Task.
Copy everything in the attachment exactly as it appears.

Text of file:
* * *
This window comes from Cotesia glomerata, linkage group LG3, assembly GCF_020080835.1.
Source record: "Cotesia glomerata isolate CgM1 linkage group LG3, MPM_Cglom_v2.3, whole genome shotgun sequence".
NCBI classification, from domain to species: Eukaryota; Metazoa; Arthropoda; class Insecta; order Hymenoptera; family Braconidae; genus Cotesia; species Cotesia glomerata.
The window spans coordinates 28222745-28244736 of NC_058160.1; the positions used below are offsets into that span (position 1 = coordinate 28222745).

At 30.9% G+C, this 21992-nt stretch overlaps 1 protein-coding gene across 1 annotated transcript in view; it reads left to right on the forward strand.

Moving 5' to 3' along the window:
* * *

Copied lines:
This window comes from Cotesia glomerata, linkage group LG3, assembly GCF_020080835.1.
Source record: "Cotesia glomerata isolate CgM1 linkage group LG3, MPM_Cglom_v2.3, whole genome shotgun sequence".
NCBI classification, from domain to species: Eukaryota; Metazoa; Arthropoda; class Insecta; order Hymenoptera; family Braconidae; genus Cotesia; species Cotesia glomerata.
The window spans coordinates 28222745-28244736 of NC_058160.1; the positions used below are offsets into that span (position 1 = coordinate 28222745).

At 30.9% G+C, this 21992-nt stretch overlaps 1 protein-coding gene across 1 annotated transcript in view; it reads left to right on the forward strand.

Moving 5' to 3' along the window: